Because of automatic enrollment in free school meals programs, more than 10 million poor American children are now receiving free breakfast and lunch during the school year. With respect to savings, automatic enrollment in pension programs has produced massive increases in participation rates. Credit card legislation, enacted in 2010, is saving con-sumers more than $10 billion annually; significant portions of those savings come from nudges and nudgelike interventions. Other nudges, now in early stages or under discussion, could also have a major impact. The Earned Income Tax Credit is among the most effective antipoverty programs in the world, but many eligible people do not take advantage of it. Automatic enrollment would have large consequences for the lives of millions of people. In many nations, automatic voter registration would turn countless people into eligible voters. If the goal is to reduce greenhouse gas emissions, automatic enrollment in green energy would have large effects.
With respect to the world's most serious problems (including relief of poverty, reduction of violence, and improvement of health), the use of nudges remains in its preliminary stages. We will see far more in the future, and the impact will not be small. The point to under-line here is that nudges insist that people should be free to choose. If they do not like the direction in which they are being nudged, they can choose to go where they like.
FEAR OF GOVERNMENT
Many people object to nudges for one reason above all: fear of government. Suppose that public officials are incompetent, self-interested, reckless, or corrupt. Suppose that your least favorite leaders are or will be in charge. Would you want them to nudge? If interest groups are able to push government in their preferred directions, and if public officials lack crucial information, then you might insist: Do not nudge! Reliance on private markets might seem far better.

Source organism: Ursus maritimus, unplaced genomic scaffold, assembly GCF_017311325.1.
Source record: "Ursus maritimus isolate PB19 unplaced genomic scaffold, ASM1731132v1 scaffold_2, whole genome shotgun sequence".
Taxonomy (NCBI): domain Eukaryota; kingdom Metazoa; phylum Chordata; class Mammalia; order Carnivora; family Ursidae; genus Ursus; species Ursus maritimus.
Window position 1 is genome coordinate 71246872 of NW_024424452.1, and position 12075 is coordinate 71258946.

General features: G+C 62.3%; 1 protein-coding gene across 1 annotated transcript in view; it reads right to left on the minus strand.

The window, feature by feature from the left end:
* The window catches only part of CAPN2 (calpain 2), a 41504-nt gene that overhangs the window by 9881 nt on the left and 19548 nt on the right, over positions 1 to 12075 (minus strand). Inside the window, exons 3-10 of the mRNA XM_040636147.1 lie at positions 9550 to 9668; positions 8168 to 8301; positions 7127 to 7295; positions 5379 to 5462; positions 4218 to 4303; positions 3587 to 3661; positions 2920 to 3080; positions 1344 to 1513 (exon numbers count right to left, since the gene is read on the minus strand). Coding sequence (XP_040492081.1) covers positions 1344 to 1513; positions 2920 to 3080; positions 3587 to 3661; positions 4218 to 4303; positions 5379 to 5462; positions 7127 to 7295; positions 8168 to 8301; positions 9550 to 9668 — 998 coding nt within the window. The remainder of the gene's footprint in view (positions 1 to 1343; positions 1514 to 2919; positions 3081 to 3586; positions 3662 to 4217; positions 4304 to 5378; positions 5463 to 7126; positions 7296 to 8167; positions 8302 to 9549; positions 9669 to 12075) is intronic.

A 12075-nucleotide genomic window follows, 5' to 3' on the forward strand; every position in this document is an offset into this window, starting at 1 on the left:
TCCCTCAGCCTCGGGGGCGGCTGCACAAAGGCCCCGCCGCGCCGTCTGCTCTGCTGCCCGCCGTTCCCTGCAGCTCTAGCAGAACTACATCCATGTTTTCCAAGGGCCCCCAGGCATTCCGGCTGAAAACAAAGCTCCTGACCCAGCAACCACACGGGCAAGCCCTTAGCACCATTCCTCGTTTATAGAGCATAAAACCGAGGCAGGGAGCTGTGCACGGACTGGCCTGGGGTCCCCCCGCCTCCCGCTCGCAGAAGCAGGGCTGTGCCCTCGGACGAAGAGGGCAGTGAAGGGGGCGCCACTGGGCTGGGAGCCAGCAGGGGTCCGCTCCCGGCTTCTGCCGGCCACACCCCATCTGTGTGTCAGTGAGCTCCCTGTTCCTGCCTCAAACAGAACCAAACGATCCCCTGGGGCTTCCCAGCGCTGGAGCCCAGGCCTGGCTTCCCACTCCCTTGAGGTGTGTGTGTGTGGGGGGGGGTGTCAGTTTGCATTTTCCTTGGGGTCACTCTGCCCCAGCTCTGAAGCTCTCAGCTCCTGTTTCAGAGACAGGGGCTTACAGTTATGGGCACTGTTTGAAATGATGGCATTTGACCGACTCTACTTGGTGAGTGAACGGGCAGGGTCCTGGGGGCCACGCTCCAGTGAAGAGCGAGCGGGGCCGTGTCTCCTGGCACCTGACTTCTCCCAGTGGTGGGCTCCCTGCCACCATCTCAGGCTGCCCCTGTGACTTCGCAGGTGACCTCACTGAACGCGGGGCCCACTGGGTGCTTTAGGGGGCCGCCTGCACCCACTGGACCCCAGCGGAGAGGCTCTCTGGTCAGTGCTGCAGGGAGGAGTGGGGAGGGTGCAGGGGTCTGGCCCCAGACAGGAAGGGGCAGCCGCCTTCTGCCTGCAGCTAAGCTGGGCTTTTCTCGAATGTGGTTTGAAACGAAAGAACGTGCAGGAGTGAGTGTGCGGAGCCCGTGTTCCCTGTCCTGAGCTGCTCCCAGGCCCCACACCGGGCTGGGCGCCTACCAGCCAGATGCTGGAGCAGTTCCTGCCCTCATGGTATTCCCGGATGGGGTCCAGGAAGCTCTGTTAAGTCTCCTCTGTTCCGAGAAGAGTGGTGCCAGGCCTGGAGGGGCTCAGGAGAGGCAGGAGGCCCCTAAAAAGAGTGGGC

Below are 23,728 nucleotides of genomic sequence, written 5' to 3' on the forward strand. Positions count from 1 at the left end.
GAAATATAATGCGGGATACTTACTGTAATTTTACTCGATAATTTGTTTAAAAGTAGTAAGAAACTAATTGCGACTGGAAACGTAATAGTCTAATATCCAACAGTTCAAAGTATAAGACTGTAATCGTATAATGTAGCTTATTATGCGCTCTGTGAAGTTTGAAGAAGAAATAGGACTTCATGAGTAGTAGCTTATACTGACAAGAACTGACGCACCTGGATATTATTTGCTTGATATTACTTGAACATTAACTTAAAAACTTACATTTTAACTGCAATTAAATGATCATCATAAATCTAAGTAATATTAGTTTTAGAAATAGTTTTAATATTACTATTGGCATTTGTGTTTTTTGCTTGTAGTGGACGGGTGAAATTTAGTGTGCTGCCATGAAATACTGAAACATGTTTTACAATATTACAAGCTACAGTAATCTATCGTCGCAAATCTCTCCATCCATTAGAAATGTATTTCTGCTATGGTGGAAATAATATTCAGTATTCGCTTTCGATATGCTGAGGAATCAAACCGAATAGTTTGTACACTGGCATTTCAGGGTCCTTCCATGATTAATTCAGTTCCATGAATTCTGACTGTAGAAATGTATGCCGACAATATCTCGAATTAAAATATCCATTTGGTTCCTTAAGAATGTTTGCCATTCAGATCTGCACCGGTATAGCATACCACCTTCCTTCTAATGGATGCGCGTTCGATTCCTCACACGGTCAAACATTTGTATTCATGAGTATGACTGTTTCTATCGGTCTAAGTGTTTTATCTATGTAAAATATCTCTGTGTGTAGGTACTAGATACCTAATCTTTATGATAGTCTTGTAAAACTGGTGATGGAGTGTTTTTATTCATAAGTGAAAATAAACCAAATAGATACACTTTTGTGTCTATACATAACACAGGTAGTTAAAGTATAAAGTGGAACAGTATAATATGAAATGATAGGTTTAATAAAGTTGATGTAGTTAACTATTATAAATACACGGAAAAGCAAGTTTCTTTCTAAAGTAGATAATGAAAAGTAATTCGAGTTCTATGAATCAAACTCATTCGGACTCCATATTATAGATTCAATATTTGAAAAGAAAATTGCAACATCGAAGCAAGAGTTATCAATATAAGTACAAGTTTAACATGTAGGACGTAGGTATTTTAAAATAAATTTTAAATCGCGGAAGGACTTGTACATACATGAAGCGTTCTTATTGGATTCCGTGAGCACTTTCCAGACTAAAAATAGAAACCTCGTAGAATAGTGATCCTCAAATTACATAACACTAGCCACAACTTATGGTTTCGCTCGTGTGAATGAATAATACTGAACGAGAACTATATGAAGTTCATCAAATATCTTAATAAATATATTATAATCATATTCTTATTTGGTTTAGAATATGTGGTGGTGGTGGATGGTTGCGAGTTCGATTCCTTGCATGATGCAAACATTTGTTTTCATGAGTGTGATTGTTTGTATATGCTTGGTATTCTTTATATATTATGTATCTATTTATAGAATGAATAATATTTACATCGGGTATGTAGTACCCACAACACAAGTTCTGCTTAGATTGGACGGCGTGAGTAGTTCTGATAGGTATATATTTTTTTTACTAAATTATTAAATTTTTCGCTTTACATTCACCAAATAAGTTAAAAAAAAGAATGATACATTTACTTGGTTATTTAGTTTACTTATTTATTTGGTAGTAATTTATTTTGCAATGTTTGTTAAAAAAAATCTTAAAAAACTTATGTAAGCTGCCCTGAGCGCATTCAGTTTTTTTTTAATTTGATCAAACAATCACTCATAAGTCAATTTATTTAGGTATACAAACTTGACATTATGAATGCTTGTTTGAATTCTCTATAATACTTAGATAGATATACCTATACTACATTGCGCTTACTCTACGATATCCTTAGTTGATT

Indeed, behavioral science itself might be taken to put this conclusion in bold letters. There is no reason to think that public officials are immune to behavioral biases. In a democratic society, the electoral connection might mean that they will respond to the same biases that affect ordinary people. To be sure, structural safeguards might help, especially if they are designed to promote reflection and deliberation, and if they ensure a large role for technocrats who are insistent on science and on careful attention to costs and benefits. But in any real-world polity, behavioral distortions are difficult to avoid.
These are fair and important points. But as we have seen, they run into a logical problem: a great deal of nudging is inevitable. So long as government has offices and websites, it will be nudging. If the law establishes contract, property, and tort law, it will be nudging, if only because it will set out default rules, which establish what happens if people do nothing. Fried-rich Hayek, the greatest critic of socialism, wrote that the task of establishing a competitive system provides "a wide and unquestioned field for state activity," for "in no system that could be rationally defended would the state just do nothing. An effective competitive system needs an intelligently designed and continuously adjusted legal framework as much as any other."
As Hayek understood, a state that protects private property and that enforces contracts has to establish a set of prohibitions and permissions, including a set of default entitlements, establishing who has what before bargaining begins. If government is up and running, that is just the tip of the iceberg. For that reason, it is pointless to exclaim, "do not nudge!"— at least if one does not embrace anarchy.
Because nudges maintain freedom of choice, they offer a safety valve against official error. Those who favor nudges do not trust government. On the contrary, they are keenly alert to the possibility that public officials will show behavioral biases or otherwise make mistakes. For those who fear or distrust government, the principal focus should be on mandates, bans, subsidies, and taxes. To be sure, nudges ought not to be free from scrutiny.